The US National Aeronautics and Space Administration (Nasa) has announced that its asteroid sample collection and return mission OSIRIS-REx has departed from near-Earth asteroid Bennu and is heading back to Earth. OSIRIS-REx is an acronym for Origins, Spectral Interpretation, Resource Identification, Security, Regolith Explorer.
OSIRIS-REx had been orbiting the asteroid since 2018. At 22:23 Monday night, South African time, the robot spacecraft fired its main engines at full power for seven minutes, breaking it out of Bennu’s orbit and accelerating away at a speed of almost 1 000 km/h.
The profile of its return flight will take the space probe past Earth and into the inner reaches of the Solar System, passing inside the orbit of Venus, to then circle the Sun twice, before finally arriving back at Earth. This voyage will last 2.5-years and OSIRIS-REx is scheduled to reach Earth on September 24, 2023. The course of the spacecraft will be predominantly determined by the Sun’s gravity, but its navigation engineers at mission control will, from time to time, have to make minor course adjustments, using brief engine firings (‘burns’, in Nasa parlance).
“Our whole mindset has been, ‘Where are we in space relative to Bennu?’,” pointed out Nasa Goddard Space Flight Centre OSIRIS-REx deputy project manager Mike Moreau. “Now our mindset has shifted to ‘Where is the spacecraft in relation to Earth?’”
The spacecraft gathered enormous amounts of data about the asteroid with its five onboard experiments. These are a camera suite of three cameras (each with its own primary function), a laser altimeter, a thermal emission spectrometer, a visible and infrared spectrometer and an X-ray imaging spectrometer. But its primary mission was to collect a sample from the surface of the asteroid, which it successfully achieved. It has stowed some 60 g of Bennu’s material in its sample containment and return capsule.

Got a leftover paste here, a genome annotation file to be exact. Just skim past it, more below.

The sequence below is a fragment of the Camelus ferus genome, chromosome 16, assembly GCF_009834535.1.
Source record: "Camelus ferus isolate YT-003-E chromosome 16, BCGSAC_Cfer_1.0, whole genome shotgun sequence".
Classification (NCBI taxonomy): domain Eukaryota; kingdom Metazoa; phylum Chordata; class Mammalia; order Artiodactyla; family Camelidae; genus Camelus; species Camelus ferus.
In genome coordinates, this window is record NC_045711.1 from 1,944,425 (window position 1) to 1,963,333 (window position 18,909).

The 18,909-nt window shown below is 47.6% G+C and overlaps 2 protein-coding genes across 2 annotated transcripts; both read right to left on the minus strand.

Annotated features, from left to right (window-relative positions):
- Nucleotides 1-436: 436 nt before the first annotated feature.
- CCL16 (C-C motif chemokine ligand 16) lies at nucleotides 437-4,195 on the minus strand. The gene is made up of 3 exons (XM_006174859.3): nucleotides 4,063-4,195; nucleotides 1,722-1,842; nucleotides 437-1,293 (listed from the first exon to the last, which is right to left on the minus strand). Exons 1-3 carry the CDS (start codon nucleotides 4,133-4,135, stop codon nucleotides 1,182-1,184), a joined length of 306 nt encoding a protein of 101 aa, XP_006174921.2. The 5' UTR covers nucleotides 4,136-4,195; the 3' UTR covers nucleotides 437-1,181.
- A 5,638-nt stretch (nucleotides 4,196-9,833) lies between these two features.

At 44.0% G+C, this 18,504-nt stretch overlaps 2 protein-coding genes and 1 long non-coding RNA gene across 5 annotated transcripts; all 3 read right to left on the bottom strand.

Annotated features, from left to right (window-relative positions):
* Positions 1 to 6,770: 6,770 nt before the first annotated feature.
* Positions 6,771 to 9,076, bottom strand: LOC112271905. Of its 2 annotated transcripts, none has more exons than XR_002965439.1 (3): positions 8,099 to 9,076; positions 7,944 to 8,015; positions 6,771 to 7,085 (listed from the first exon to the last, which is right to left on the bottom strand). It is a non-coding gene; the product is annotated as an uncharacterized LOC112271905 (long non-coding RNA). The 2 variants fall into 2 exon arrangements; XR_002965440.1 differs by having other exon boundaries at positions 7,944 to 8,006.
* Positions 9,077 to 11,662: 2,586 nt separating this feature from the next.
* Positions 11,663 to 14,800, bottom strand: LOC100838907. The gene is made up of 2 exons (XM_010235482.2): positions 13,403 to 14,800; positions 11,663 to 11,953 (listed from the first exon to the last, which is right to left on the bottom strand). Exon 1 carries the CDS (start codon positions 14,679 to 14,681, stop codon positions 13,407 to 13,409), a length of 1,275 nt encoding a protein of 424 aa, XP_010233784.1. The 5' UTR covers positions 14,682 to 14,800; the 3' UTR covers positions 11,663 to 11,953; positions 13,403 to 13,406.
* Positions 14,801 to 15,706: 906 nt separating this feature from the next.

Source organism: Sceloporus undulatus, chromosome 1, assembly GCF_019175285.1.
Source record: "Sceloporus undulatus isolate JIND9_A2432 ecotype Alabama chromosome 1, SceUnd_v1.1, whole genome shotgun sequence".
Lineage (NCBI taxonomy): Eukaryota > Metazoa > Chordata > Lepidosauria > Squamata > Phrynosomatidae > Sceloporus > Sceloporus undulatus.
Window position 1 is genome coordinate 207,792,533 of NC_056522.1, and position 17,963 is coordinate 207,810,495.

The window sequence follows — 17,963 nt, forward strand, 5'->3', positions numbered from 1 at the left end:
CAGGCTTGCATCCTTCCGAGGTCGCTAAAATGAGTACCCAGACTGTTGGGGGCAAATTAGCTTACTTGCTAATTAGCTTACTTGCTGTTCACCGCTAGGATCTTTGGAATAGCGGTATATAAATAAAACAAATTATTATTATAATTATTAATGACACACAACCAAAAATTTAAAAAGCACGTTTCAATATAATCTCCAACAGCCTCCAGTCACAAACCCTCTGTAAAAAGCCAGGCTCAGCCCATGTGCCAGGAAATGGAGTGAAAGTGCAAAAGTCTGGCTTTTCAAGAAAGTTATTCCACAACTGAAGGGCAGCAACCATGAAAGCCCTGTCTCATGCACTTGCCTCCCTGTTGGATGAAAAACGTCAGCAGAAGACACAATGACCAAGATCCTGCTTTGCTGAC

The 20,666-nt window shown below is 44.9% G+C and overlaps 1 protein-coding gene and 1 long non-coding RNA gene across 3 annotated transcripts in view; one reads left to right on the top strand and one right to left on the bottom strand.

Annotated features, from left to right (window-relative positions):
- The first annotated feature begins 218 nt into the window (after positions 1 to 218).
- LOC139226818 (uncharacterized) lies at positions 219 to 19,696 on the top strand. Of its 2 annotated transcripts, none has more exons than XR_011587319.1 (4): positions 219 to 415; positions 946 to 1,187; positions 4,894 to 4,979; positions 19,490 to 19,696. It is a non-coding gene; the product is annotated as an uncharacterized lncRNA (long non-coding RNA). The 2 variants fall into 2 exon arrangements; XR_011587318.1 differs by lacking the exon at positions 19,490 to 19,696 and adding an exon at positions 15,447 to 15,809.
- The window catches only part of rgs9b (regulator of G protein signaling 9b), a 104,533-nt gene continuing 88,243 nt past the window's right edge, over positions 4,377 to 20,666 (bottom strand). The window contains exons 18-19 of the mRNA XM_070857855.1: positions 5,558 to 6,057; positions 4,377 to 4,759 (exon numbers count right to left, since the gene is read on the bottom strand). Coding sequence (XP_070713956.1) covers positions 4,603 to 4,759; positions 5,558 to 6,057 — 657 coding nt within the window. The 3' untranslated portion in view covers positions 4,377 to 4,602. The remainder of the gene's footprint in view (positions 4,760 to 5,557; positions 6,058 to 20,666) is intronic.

Already, the mission has confirmed and refuted a number of scientific hypotheses and models about Bennu. One that was confirmed was that the asteroid contained carbon-rich minerals that had been exposed to water in ancient times, vindicating a technique that had been developed using Earth-based observations. On the other hand, scientists had proposed that Bennu would have a smooth surface, based on measurements of the heat being radiated off its surface. The asteroid’s surface proved to be anything but smooth. It had boulders everywhere.
“We really had this idea that we were arriving on an asteroid with open real estate,” said University of Arizona, Tucson, based OSIRIS-REx deputy principal investigator Heather Enos. “The reality was a big shocker.” It also made the sample collection a more complicated manoeuvre than expected.
Another discovery was that Bennu was releasing small pieces of rock into space. “We had to scramble to verify that the small particles being ejected from the surface did not present a hazard to the spacecraft,” reported Moreau.
When OSIRIS-REx finally approaches home in September 2023, the plan is that it will eject its sample return capsule at a distance of 10 000 km from Earth, so that the spacecraft does not have to enter Earth orbit. By that point, it should still have plenty of fuel, creating the possibility of extending its mission and visiting another asteroid. The feasibility of such an extended mission will be evaluated during this coming northern summer.
As for the sample capsule, it will enter the Earth’s atmosphere and parachute down into the West Desert in the US state of Utah. There, scientists will be waiting to collect it.